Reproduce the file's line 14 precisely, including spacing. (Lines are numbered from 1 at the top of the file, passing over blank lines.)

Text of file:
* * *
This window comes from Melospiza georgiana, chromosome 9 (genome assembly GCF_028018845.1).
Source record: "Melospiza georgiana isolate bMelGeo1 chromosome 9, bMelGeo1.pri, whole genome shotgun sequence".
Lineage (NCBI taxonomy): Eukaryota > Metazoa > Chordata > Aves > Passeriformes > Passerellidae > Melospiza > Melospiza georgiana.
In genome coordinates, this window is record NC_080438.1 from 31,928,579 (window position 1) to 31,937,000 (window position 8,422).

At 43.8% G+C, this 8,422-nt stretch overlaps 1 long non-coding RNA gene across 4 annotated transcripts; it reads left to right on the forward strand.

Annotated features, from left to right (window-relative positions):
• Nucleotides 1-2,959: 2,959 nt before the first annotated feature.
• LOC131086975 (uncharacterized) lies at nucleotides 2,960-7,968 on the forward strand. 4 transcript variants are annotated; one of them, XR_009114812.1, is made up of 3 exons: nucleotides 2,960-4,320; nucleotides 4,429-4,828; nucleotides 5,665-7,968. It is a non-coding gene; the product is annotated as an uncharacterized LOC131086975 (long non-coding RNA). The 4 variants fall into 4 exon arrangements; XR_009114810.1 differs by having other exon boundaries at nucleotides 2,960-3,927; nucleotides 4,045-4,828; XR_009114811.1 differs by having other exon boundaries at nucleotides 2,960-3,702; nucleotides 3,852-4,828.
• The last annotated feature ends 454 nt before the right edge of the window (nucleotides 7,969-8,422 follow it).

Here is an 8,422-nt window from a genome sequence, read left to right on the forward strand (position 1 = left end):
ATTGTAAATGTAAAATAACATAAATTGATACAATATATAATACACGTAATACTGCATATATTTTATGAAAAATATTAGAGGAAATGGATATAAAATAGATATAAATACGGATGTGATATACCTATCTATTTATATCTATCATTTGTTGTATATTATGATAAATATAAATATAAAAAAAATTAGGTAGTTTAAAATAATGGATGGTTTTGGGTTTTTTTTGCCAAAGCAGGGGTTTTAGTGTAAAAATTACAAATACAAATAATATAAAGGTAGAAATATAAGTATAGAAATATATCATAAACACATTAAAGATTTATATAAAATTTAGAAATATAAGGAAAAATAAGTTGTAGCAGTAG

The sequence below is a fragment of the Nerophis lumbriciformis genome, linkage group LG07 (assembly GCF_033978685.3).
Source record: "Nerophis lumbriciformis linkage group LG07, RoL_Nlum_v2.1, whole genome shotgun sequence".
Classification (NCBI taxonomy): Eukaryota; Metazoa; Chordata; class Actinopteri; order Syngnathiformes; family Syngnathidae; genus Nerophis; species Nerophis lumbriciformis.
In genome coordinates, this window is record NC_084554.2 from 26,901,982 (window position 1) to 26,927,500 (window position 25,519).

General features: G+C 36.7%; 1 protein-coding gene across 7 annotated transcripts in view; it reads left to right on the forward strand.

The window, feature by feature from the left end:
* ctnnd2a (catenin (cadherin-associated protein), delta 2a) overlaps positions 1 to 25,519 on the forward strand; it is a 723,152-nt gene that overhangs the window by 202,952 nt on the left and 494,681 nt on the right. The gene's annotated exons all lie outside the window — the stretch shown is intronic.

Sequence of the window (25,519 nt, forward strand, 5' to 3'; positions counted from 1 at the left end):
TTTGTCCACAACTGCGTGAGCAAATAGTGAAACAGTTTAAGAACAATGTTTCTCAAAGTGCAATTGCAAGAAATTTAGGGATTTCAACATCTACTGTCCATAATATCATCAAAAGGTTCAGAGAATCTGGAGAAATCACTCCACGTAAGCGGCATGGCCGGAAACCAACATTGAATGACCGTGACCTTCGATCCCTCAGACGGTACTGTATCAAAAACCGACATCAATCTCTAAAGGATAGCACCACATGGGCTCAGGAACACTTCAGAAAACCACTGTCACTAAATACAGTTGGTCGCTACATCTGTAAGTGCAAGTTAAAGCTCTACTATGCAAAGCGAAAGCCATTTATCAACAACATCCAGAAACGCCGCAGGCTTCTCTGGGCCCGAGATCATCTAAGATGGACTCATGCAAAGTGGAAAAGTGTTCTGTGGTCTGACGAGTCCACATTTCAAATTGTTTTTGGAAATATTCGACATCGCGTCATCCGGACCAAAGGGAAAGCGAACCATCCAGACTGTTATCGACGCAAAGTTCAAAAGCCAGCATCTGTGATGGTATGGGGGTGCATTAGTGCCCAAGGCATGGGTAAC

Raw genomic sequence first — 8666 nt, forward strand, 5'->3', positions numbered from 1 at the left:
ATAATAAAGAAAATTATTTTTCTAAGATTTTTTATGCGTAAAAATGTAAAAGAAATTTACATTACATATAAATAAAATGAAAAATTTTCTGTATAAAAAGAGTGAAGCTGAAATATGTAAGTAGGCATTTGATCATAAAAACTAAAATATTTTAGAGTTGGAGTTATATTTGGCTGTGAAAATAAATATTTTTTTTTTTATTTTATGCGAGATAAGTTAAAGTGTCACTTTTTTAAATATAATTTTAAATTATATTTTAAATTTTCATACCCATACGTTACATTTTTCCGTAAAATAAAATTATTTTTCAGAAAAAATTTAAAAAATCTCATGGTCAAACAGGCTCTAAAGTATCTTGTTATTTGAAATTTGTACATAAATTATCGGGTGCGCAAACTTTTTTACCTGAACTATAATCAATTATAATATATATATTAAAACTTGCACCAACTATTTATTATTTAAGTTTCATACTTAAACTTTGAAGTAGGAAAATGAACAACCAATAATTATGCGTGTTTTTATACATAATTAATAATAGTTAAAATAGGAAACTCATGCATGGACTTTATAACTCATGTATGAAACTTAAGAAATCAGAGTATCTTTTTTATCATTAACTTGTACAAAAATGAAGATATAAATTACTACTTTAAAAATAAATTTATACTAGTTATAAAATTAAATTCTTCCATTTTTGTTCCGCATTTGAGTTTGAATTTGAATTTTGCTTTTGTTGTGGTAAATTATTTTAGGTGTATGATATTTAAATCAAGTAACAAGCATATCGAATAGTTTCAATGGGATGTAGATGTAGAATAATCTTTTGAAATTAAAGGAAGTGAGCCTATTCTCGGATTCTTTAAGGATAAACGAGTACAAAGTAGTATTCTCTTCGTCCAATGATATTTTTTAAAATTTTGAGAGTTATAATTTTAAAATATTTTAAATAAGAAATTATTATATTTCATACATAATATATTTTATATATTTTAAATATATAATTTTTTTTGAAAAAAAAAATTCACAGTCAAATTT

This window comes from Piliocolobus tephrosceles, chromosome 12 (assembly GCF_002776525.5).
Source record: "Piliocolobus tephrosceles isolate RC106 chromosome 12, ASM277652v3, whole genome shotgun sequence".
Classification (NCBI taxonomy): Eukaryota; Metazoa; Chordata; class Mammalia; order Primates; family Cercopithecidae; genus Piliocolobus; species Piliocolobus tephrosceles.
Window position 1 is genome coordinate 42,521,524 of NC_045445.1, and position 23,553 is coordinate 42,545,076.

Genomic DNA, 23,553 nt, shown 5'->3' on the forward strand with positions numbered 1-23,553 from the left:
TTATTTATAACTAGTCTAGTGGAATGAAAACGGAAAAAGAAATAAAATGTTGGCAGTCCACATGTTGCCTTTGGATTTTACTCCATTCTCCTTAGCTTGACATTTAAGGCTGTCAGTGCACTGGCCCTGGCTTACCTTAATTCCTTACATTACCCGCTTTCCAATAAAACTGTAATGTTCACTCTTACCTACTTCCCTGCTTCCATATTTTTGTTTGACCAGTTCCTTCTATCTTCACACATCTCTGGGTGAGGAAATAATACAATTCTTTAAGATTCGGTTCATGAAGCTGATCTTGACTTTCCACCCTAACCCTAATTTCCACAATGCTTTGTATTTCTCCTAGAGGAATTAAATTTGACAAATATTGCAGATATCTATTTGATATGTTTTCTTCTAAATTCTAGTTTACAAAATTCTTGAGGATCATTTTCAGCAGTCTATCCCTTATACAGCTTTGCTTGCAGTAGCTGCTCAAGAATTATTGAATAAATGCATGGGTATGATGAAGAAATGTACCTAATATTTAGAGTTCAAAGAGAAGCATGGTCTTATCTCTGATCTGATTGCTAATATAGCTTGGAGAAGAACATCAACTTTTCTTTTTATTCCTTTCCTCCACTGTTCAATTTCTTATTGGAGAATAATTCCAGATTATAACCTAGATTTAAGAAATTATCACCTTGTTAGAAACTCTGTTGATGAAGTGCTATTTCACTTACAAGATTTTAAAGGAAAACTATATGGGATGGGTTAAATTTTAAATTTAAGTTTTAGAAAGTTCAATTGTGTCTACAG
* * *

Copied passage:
Classification (NCBI taxonomy): Eukaryota; Metazoa; Chordata; class Actinopteri; order Syngnathiformes; family Syngnathidae; genus Nerophis; species Nerophis lumbriciformis.